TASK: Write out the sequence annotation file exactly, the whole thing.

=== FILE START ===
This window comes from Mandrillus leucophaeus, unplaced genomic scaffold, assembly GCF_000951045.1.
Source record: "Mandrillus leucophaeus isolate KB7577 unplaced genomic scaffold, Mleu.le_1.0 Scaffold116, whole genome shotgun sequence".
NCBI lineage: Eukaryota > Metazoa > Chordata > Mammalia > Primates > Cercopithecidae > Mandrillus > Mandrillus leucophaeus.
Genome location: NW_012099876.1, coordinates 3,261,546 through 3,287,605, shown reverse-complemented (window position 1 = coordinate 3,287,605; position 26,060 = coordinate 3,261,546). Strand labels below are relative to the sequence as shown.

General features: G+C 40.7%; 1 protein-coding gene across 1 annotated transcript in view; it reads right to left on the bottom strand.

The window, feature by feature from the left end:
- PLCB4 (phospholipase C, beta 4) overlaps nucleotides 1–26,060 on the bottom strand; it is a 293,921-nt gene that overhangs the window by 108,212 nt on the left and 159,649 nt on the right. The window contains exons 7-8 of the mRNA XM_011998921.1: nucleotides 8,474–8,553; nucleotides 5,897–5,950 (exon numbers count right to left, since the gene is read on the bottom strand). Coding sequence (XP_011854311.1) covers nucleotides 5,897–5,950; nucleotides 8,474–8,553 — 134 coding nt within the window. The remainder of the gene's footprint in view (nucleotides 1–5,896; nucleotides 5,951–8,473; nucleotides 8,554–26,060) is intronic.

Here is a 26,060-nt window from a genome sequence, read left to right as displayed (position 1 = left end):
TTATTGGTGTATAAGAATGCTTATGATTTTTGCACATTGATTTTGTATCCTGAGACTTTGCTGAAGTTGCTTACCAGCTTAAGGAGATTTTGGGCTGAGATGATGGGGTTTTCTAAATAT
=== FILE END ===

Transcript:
This window comes from Mandrillus leucophaeus, unplaced genomic scaffold, assembly GCF_000951045.1.
Source record: "Mandrillus leucophaeus isolate KB7577 unplaced genomic scaffold, Mleu.le_1.0 Scaffold116, whole genome shotgun sequence".
NCBI lineage: Eukaryota > Metazoa > Chordata > Mammalia > Primates > Cercopithecidae > Mandrillus > Mandrillus leucophaeus.
Genome location: NW_012099876.1, coordinates 3,261,546 through 3,287,605, shown reverse-complemented (window position 1 = coordinate 3,287,605; position 26,060 = coordinate 3,261,546). Strand labels below are relative to the sequence as shown.

General features: G+C 40.7%; 1 protein-coding gene across 1 annotated transcript in view; it reads right to left on the bottom strand.

The window, feature by feature from the left end:
- PLCB4 (phospholipase C, beta 4) overlaps nucleotides 1–26,060 on the bottom strand; it is a 293,921-nt gene that overhangs the window by 108,212 nt on the left and 159,649 nt on the right. The window contains exons 7-8 of the mRNA XM_011998921.1: nucleotides 8,474–8,553; nucleotides 5,897–5,950 (exon numbers count right to left, since the gene is read on the bottom strand). Coding sequence (XP_011854311.1) covers nucleotides 5,897–5,950; nucleotides 8,474–8,553 — 134 coding nt within the window. The remainder of the gene's footprint in view (nucleotides 1–5,896; nucleotides 5,951–8,473; nucleotides 8,554–26,060) is intronic.

Here is a 26,060-nt window from a genome sequence, read left to right as displayed (position 1 = left end):
TTATTGGTGTATAAGAATGCTTATGATTTTTGCACATTGATTTTGTATCCTGAGACTTTGCTGAAGTTGCTTACCAGCTTAAGGAGATTTTGGGCTGAGATGATGGGGTTTTCTAAATAT